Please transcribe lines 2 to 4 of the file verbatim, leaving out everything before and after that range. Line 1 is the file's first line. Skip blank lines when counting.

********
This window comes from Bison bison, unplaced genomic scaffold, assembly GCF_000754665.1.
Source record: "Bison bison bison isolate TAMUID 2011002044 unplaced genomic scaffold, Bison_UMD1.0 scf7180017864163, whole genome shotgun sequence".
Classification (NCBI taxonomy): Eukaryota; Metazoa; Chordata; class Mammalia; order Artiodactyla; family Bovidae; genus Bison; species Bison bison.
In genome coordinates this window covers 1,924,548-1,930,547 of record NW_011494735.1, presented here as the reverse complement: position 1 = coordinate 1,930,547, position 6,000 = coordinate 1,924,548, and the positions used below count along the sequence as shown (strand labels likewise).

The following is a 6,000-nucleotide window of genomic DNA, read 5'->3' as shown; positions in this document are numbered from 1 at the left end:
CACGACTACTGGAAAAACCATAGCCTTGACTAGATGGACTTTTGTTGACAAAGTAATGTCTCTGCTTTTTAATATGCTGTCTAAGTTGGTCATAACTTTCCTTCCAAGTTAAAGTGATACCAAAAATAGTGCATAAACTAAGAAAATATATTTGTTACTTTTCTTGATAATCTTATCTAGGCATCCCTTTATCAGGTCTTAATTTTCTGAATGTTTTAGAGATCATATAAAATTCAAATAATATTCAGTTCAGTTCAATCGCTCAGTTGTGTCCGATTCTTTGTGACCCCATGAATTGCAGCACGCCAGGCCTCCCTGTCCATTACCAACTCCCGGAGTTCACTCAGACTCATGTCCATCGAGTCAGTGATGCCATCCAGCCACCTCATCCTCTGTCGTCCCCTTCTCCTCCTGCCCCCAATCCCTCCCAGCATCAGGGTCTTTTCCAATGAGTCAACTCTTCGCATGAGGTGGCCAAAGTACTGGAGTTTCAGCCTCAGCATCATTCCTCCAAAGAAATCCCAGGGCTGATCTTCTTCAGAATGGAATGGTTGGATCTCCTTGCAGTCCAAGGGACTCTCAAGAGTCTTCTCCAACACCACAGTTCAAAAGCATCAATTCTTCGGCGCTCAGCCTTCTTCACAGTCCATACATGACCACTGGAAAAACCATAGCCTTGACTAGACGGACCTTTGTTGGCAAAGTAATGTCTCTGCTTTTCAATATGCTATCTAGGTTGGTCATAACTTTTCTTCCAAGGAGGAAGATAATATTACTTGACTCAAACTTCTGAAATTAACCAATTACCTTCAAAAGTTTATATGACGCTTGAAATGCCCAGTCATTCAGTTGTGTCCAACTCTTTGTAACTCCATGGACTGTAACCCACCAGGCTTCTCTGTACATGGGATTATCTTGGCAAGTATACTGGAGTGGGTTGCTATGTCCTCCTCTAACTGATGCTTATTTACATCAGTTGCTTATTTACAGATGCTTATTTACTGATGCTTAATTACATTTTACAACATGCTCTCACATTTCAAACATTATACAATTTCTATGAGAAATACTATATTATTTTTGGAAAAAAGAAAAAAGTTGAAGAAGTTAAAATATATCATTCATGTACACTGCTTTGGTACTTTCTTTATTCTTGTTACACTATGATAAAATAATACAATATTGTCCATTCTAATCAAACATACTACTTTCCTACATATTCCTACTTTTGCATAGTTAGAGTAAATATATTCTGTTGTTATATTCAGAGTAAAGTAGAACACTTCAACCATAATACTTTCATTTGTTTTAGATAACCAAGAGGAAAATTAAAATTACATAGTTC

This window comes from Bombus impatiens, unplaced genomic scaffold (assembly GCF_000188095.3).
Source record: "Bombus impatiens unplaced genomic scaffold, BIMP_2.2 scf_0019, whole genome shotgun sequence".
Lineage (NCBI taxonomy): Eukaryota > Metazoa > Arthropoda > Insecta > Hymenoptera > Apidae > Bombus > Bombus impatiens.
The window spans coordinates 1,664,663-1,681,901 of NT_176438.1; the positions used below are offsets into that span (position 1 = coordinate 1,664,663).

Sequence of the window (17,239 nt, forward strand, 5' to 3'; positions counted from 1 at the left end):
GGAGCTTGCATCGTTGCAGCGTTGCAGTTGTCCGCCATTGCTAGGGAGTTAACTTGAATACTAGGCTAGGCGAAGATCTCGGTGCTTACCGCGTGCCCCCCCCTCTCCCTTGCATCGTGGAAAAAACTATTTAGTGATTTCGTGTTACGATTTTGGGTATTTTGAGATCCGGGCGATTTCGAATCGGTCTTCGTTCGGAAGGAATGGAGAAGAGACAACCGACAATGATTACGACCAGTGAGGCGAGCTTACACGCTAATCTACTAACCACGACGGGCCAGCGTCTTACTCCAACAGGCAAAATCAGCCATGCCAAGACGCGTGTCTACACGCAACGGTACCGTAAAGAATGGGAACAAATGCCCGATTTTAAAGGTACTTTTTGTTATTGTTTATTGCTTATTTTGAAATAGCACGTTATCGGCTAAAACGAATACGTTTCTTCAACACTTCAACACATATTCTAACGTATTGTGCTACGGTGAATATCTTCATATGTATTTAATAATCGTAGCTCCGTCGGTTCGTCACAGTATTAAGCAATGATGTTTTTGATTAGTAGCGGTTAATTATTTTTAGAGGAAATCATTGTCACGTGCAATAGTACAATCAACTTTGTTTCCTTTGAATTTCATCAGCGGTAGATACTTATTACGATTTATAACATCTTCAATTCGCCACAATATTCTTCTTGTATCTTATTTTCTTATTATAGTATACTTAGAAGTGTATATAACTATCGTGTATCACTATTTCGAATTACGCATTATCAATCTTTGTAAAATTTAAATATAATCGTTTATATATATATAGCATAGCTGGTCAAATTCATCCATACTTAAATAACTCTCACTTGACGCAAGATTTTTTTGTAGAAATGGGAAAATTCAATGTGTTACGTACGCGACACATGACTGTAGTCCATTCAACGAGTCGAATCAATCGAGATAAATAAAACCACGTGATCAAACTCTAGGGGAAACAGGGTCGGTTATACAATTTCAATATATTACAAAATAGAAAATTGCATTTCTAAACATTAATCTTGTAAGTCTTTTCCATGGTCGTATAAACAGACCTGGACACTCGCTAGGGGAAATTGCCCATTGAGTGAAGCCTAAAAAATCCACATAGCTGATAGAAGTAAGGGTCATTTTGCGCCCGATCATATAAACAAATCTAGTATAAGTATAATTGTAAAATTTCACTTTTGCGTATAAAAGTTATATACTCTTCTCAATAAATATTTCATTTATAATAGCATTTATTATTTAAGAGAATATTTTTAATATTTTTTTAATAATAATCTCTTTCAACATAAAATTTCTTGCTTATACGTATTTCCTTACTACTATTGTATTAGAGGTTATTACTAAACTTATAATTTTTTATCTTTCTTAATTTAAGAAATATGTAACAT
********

Source record: "Bison bison bison isolate TAMUID 2011002044 unplaced genomic scaffold, Bison_UMD1.0 scf7180017864163, whole genome shotgun sequence".
Classification (NCBI taxonomy): Eukaryota; Metazoa; Chordata; class Mammalia; order Artiodactyla; family Bovidae; genus Bison; species Bison bison.
In genome coordinates this window covers 1,924,548-1,930,547 of record NW_011494735.1, presented here as the reverse complement: position 1 = coordinate 1,930,547, position 6,000 = coordinate 1,924,548, and the positions used below count along the sequence as shown (strand labels likewise).